Because there’s just enough sanity here to highlight the lack of sanity. This isn’t a world where EVERYTHING is mecha roosters and evil snowmen. If it was that, then fine. Those are the rules of the game world. That would be “normal.” Nor does this seem to be a game where they just threw whatever the fuck in just for the fun of it, like a college DM who really shouldn’t be allowed to DM but he really, REALLY wanted to. This balance seems intentional, and the progression of it (from just talking cats, who, by the way, didn’t talk unless you ALTERED YOUR CHARACTER to hear them) to mecha roosters to whatever else we’re gonna find. That’s a person getting crazier.

But to go back to “maybe the world is mad….” If we have genuine concerns for the PCs’ sanity, then consider the religious imagery. If these people trying to destroy Rivellon are really trying to help the PCs, then their “evil” religion IS good. They really are, literally, trying to save us. As the blog today said, we’ve done NOTHING good, we’ve done a lot that is bad, and we’re proud of ourselves. We’re sinners in every sense. These “bad” religious people might well just SEEM bad because of the delusions of the PCs’. And that’s a metaphor we could chew on for days.

So where are you, exactly? The mines? Or somewhere else I haven’t found?

Ok. So this is something that I should be doing at this point in the game.

Well, if “ahead” of you means I did one conversation, killed three snowmen, and got a tip as to how to break in that I obviously didn’t need cuz you did it and didn’t get said tip. So not that far ahead of you.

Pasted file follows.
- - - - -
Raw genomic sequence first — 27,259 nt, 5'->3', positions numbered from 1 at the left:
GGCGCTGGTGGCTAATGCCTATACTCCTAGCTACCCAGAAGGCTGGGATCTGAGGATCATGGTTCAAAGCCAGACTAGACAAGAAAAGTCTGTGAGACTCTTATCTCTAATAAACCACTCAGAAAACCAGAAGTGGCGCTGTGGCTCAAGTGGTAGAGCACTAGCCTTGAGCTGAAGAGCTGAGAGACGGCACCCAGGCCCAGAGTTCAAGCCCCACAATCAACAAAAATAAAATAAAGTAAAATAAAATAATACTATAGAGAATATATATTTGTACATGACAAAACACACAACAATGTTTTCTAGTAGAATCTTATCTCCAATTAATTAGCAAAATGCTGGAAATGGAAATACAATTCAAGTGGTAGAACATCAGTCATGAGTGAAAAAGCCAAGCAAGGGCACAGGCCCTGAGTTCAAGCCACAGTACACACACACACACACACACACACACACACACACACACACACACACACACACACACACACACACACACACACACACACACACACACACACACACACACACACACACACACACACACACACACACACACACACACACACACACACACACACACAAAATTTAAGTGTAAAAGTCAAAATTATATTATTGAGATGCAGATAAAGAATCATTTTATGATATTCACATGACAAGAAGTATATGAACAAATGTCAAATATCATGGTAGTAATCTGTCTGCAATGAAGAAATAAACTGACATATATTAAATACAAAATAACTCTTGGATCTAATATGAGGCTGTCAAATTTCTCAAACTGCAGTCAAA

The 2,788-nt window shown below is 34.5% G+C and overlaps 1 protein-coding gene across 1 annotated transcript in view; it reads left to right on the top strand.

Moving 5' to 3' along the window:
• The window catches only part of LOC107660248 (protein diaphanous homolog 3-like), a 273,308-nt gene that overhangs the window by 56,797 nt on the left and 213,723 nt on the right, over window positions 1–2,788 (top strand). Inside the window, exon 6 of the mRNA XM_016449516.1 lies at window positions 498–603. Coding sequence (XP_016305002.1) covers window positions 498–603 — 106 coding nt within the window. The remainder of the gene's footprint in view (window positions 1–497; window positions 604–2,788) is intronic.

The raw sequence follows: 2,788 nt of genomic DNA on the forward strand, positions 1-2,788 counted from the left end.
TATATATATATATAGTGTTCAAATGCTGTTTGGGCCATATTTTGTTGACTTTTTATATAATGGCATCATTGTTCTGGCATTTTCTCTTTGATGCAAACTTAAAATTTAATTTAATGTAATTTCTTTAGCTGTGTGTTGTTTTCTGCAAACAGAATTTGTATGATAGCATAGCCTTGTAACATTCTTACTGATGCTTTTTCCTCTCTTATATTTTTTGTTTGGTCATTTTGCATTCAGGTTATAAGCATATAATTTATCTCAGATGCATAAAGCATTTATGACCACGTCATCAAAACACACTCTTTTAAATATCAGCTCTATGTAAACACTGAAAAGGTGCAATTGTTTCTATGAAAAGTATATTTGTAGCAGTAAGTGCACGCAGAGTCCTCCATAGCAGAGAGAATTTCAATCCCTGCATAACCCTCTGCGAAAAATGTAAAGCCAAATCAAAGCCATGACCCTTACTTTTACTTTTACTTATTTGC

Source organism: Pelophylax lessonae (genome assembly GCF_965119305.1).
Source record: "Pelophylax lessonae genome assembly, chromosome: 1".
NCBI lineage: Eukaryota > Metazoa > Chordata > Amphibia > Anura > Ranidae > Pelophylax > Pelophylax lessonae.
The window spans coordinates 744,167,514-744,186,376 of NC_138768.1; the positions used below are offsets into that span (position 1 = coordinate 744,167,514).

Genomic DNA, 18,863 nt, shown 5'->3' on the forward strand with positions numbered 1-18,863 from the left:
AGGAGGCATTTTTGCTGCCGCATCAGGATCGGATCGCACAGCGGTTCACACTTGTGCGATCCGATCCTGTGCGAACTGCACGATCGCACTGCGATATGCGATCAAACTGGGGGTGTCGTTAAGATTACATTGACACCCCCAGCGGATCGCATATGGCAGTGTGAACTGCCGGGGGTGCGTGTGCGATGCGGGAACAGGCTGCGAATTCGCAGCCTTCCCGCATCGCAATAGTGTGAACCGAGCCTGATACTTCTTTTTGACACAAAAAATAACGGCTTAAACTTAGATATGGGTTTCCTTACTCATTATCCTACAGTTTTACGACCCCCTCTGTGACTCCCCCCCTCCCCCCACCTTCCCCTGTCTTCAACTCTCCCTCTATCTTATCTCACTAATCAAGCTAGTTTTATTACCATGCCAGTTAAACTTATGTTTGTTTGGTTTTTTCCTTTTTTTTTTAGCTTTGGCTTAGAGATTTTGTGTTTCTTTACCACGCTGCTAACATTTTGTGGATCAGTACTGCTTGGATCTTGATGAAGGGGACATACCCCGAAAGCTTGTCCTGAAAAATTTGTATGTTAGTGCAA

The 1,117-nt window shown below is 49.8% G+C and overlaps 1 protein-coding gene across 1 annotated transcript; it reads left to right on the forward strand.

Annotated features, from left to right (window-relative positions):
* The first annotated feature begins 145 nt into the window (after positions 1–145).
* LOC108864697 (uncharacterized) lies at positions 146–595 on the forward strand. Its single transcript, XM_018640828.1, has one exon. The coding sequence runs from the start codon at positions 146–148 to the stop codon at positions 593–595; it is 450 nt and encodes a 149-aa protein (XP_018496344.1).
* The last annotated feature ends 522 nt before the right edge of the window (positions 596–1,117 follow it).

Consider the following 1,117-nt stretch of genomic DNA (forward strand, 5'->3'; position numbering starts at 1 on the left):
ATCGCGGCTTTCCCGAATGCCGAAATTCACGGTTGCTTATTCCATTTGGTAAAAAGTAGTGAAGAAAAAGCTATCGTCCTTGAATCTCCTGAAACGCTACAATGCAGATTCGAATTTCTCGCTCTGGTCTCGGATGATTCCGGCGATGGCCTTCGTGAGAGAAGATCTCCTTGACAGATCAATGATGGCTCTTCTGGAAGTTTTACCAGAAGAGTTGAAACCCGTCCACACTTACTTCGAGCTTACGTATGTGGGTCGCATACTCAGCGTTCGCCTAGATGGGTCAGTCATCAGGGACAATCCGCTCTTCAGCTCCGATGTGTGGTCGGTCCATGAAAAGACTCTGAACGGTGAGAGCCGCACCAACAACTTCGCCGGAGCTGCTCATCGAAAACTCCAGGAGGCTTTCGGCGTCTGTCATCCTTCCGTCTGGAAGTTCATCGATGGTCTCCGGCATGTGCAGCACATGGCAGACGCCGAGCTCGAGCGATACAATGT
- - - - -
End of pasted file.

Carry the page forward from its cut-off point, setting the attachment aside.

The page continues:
Feminina:

Oh man, I want a tip! It might have made getting in easier. But we got in nonetheless, so whatever. I do need to kill those snowmen. They were creepy.

We are in the process of making our way to the mines, but have been waylaid by things. As tends to happen. But that’s the thing we’re aiming for.

Scarlett/Roderick being one crazy person could explain a great deal.

Possibly not how they got a sequel out of this game, but many other things.

There’s definitely SOMETHING going on with those two (whether they are in fact two, or only one). The diminished (or not yet achieved) great power, the shining armor, the legions, the wronging of demigods, the absence from the tapestry of time. Us basically creating this whole thing in our own heads could account for that.

Or maybe the world is real and we really are just that awesome. Don’t rule that out!

Butch:

Not only a tip……one marked on the map with a quest marker!!!! Golden!

And they were creepy. Even moreso in combat. All in keeping with this game’s “HA! Funny right? No. Creepy” vibe. Which I like.

Yeah, that’s something that has bugged me, that whole knowing there’s a sequel thing. Though, even avoiding spoilers, I do know that it’s unlikely Scarlett and Roderick are in it, as none of the reviews were like “It was great to get back to these characters,” but they did praise the more robust character creation tools in 2. Whether that matters to my theory? Who know? Maybe it takes place in a different Rivellon, someone else’s dream. Or not. All of this being WILD INTERNET SPECULATION!

My point is the existence of a sequel can’t weigh us one way or the other.

Very much something going on. And not just “something,” but, it appears, the same things. Everything in the end of time is addressed to “you,” not “Oh, Scarlett you were a great this and you Roderick were a great that.” No “You both.” No matter what, it’s you. Which could be singular or plural, which is cool cuz unanswered questions are great when you’re wondering about sanity.